Professional Developments for K-12 Teachers
Wednesday, September 19, 2018 @ 3:30PM to 5:30PM | Title: Slavery, Race, and Capitalism: An Enquiry | Speakers: Dr. Robert Fitzgerald, Dr. Andrew Hartman, Dr. Robin Whitburn, and Kate Pole
This two-hour session will be centered around illuminating the nexus between slavery, race, and capitalism to help teachers do justice in their history classrooms in terms of what should be taught concerning this nexus and how they can better teach it. The audience for this professional development is primarily for secondary level U.S. history teachers, however, it could be pertinent for those in middle schools who might teach about slavery in their history/social science classes. This session will also include portions pertaining to both theory and practice – those present will have moments of hands-on interaction with key documents and/or historical interpretations concerning the subject.
Monday, September 24, 2018 @ 3:30PM to 5:30PM | Screening: Real Boy | Speaker: Dr. Ryan Combs from University of Louisville
Real Boy is an intimate story of a family in transition. As 19-year-old Bennett Wallace navigates early sobriety, late adolescence, and the evolution of his gender identity, his mother makes her own transformation from resistance to acceptance of her trans son. Along the way, both mother and son find support in their communities, reminding us that families are not only given, but chosen. Speaker and discussion to follow the film.
Wednesday, October 3, 2018 @ 3:30-5PM and Monday, March 25, 2019 @ 3:30-5PM | Screening: Viva La Causa | Speakers: Sara Nuñez, Assistant Director, Hispanic and Latinx Initiatives at UofL
The Story of César Chávez, Dolores Huerta and a Great Movement for Social Justice
Viva La Causa focuses on one of the seminal events in the march for human rights—the grape strike and boycott led by César Chávez and Dolores Huerta in the 1960s. Viva la Causa shows how thousands of people from across the nation joined in a struggle for justice for the most exploited people in our country—the workers who put food on our tables. There will be a speaker and discussion to follow the film.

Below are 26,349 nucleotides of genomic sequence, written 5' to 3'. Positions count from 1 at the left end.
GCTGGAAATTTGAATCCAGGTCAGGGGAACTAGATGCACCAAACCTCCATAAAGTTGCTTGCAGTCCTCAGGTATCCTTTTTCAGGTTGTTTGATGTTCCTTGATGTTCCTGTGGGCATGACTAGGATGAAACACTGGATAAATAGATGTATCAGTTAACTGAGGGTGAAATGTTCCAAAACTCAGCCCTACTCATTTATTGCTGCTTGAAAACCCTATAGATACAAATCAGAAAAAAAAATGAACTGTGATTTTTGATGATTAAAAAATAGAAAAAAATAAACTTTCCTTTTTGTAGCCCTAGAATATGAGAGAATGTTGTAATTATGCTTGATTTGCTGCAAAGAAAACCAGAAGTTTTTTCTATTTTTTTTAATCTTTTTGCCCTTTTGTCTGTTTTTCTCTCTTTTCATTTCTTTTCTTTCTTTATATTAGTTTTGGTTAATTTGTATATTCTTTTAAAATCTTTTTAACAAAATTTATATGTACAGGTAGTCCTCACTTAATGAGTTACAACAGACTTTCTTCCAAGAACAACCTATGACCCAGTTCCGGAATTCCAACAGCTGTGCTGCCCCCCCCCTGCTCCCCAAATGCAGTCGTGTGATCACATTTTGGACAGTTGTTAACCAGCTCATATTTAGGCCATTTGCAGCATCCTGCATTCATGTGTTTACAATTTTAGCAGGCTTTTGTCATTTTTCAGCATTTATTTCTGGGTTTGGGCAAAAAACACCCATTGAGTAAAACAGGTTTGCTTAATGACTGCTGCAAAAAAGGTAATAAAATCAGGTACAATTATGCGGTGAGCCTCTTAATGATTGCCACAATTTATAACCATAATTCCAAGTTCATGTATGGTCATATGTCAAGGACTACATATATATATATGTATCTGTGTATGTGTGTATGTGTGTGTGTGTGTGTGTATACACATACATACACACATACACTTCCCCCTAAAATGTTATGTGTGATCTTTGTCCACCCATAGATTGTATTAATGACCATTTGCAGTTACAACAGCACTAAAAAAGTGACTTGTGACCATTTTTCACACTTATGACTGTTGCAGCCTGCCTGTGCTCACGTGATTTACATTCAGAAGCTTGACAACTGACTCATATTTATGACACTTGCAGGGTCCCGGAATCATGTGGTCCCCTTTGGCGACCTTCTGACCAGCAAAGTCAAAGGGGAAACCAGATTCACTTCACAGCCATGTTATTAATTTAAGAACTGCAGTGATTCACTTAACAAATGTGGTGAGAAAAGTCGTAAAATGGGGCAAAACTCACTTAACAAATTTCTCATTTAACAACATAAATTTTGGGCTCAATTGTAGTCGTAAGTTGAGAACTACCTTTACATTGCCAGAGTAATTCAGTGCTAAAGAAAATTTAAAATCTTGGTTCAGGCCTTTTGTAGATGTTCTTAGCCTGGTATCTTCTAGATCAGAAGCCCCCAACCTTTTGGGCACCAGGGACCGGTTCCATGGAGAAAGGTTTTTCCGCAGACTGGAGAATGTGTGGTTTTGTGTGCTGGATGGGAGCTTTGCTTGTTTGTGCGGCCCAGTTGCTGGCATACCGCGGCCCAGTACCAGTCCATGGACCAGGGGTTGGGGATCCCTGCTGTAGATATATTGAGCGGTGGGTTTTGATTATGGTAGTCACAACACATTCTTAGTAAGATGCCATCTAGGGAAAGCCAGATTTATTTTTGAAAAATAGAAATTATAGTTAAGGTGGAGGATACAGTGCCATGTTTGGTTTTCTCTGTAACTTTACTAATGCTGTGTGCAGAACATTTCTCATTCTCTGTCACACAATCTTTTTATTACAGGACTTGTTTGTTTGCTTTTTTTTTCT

Monday, January 14, 2019 @ 3:30-5PM | Screening: One Survivor Remembers | Speaker: TBA
One Survivor Remembers is a documentary film by Kary Antholis in which Holocaust survivor Gerda Weissmann Klein recounts her six-year ordeal as a victim of Nazi cruelty, including the loss of her parents, brother, friends, home, possessions, and community. A production of HBO and the U.S. Holocaust Memorial Museum, the film won the 1995 Academy Award for Documentary Short Subject and the Primetime Emmy for Outstanding Informational Special. Speaker and discussion to follow the film.
Monday, February 25, 2019 @ 4:30-6:30PM | Screening: Pushing the Elephant | Speaker: TBA
In the late 1990s, Rose Mapendo lost her family and home to the violence that engulfed the Democratic Republic of Congo. She emerged advocating forgiveness and reconciliation. In a country where ethnic violence has created seemingly irreparable rifts among Tutsis, Hutus and other Congolese, this remarkable woman is a vital voice in her beleaguered nation’s search for peace.
When war came to Rose’s village, she was separated from her five-year-old daughter, Nangabire. Rose managed to escape with nine of her ten children and was eventually resettled in Phoenix, Arizona. Over a decade later, mother and daughter are reunited in the US where they must face the past and build a new future. As mother and daughter get to know one another, they must come to terms with a painful past, and define what it means to be a survivor, a woman, a refugee and an American.
Speaker and discussion to follow the film screening.
The Muhammad Ali Center is an ally to schools and organizations in advancing education, inclusion, and equity through unique professional development programs. Set in the immersive learning environment of the Muhammad Ali Center, participants are challenged to examine social justice in both historic and contemporary contexts, confront all forms of prejudice and discrimination, and assume responsibility for positive change. We provide interactive, experiential programs that help educators and organizational leaders to fulfill their potential both as people and professionals.